Hi All,

While this prompt is a bit wordy (and even looks a bit 'complex), it can be broken down into small 'steps' rather easily.

We're given a number of 'restrictions' in terms of how a right triangle can drawn into an XY-plane:

1) The vertices must be comprised of integer values for the X and Y co-ordinates.

2) Segment AB is parallel to the Y-axis.

3) Angle B is the 90 degree angle.

4) The range of possible X co-ordinates is 0 <= X <= 5 and the range of possible Y-coordinates is -4 <= Y <= 6

We're asked to find the number of possible right triangles.

To start, let's place the first point ('Point A'). Considering the limits on the X and Y co-ordinates, there are 6 possible values for X and 11 possible values for Y. This means that there are (6)(11) = 66 possible places that we can place Point A.

Once we place Point A, we now have limitations on where we can place Point B. Since segment AB must be PARALLEL to the Y-axis, it has to have the SAME X-coordinate as Point A. Since we've placed Point A already, the Y-coordinate of Point B must be DIFFERENT from the one that Point A uses, so there are only 10 possibilities for Point B.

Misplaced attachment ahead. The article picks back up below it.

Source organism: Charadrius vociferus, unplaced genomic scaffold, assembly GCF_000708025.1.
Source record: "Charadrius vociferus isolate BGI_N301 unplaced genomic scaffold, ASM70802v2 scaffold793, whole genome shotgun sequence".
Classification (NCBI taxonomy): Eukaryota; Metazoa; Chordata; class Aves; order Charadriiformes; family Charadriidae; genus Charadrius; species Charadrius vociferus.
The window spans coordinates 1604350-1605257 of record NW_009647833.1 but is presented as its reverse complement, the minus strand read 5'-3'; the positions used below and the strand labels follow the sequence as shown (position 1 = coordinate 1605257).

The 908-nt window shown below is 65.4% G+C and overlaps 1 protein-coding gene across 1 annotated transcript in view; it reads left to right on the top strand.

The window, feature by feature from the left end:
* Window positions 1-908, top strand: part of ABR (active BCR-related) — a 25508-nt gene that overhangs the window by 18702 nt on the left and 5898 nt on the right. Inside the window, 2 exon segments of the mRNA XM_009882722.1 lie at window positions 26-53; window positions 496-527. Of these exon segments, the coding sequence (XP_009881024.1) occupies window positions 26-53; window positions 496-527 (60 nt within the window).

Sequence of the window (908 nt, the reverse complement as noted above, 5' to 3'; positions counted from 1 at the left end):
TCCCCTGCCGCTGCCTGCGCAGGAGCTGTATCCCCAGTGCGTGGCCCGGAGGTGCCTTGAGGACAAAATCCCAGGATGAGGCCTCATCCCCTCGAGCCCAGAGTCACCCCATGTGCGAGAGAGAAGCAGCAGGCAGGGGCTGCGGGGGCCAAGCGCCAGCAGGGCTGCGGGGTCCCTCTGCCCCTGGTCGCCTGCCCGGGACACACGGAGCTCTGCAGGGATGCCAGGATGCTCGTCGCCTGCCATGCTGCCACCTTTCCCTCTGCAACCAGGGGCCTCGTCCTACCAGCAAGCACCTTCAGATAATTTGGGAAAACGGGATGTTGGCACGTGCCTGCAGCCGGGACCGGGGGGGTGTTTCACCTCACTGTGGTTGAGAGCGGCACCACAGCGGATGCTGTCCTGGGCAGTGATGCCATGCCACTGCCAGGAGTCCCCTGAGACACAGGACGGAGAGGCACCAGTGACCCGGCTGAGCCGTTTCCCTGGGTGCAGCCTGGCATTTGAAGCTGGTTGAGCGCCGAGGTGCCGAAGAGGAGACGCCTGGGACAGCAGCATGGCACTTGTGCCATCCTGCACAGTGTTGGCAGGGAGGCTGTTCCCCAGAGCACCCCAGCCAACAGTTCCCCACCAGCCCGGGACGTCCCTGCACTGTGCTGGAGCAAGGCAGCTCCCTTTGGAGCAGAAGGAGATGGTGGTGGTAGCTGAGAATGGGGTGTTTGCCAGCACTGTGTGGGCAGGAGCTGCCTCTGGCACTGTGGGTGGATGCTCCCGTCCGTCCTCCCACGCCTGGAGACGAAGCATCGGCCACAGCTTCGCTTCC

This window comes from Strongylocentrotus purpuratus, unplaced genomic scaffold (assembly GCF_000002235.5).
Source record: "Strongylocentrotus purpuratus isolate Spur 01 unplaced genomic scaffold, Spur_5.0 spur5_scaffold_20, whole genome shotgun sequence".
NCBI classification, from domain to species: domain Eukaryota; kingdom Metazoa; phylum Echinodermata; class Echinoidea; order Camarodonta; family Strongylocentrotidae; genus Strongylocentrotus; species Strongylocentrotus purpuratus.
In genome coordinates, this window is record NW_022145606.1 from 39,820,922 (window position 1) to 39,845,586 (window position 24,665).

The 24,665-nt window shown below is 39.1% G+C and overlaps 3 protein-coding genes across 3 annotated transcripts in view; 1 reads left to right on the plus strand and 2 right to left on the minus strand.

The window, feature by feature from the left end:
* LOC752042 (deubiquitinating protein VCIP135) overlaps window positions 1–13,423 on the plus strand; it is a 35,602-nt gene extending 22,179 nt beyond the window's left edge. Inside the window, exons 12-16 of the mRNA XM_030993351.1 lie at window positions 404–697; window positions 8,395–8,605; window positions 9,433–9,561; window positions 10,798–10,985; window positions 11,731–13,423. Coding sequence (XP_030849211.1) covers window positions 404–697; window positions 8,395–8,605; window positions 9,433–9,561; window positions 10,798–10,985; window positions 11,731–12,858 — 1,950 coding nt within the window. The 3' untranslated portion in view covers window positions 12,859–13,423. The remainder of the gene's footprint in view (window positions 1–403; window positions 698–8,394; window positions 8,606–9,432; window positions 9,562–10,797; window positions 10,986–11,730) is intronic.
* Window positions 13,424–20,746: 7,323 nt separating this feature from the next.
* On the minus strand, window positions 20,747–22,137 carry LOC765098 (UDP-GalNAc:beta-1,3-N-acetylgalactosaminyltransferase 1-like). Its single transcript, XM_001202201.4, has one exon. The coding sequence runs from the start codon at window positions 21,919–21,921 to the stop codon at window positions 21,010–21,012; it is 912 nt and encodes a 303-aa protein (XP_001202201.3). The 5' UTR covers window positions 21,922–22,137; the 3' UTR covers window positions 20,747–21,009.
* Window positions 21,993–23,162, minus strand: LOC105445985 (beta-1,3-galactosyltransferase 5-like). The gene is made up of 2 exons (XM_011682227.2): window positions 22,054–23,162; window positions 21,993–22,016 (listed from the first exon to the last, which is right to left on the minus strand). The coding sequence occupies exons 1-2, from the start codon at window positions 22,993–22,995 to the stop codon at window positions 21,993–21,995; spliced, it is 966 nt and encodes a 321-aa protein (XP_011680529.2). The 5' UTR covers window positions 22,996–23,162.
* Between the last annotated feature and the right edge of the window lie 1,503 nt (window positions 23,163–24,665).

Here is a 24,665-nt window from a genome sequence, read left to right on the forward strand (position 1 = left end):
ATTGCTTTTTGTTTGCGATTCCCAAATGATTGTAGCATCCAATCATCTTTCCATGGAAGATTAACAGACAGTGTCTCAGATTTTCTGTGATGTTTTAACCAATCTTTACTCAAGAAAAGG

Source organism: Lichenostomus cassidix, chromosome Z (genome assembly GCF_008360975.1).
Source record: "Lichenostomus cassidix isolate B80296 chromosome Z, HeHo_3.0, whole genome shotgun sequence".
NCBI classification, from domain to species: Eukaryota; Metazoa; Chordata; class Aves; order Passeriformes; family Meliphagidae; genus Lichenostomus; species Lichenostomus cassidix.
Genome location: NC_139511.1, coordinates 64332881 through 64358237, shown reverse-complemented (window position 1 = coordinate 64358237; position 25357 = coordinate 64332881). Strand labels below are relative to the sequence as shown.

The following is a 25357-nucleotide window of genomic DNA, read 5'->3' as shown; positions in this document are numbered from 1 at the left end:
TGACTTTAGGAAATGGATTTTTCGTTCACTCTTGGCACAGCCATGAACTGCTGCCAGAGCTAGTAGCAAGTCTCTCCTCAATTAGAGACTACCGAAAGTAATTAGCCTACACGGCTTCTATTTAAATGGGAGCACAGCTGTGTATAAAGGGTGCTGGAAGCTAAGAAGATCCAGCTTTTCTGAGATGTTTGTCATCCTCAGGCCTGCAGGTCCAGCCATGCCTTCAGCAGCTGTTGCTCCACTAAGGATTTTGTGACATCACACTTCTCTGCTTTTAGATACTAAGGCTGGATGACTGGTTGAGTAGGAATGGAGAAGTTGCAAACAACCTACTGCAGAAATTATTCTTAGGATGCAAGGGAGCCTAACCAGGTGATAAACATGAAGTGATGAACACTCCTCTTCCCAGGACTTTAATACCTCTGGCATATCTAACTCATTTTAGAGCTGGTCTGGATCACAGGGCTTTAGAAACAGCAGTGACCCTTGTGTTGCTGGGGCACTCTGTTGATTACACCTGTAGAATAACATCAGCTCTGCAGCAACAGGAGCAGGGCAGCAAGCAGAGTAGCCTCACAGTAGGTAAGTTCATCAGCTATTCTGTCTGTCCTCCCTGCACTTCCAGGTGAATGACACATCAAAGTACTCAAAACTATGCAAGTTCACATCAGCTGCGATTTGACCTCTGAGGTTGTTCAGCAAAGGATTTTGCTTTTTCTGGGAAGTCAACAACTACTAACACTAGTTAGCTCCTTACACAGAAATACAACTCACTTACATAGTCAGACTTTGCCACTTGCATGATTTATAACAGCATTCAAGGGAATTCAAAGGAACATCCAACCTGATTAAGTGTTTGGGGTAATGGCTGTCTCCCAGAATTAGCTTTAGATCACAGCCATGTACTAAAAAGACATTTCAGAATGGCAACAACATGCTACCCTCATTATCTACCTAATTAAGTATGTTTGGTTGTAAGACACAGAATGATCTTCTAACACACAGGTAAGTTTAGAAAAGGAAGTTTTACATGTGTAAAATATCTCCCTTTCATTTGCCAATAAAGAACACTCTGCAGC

Once we place Point B, we now have limitations on where we can place Point C. Since angle B is a 90 degree angle, segment BC must be PARALLEL to the X-axis and Point C has to have the SAME Y-coordinate as Point B. Since we've placed Point B already, the X-coordinate of Point C must be DIFFERENT from the one that Point B uses, so there are only 5 possibilities for Point C.

In total, that gives us (66)(10)(5) = 3300 possible triangles.

Final Answer:

GMAT assassins aren't born, they're made,

Rich

_________________

760+: Learn What GMAT Assassins Do to Score at the Highest Levels

Contact Rich at: Rich.C@empowergmat.com

# Rich Cohen

Co-Founder & GMAT Assassin

***********************Select EMPOWERgmat Courses now include ALL 6 Official GMAC CATs!***********************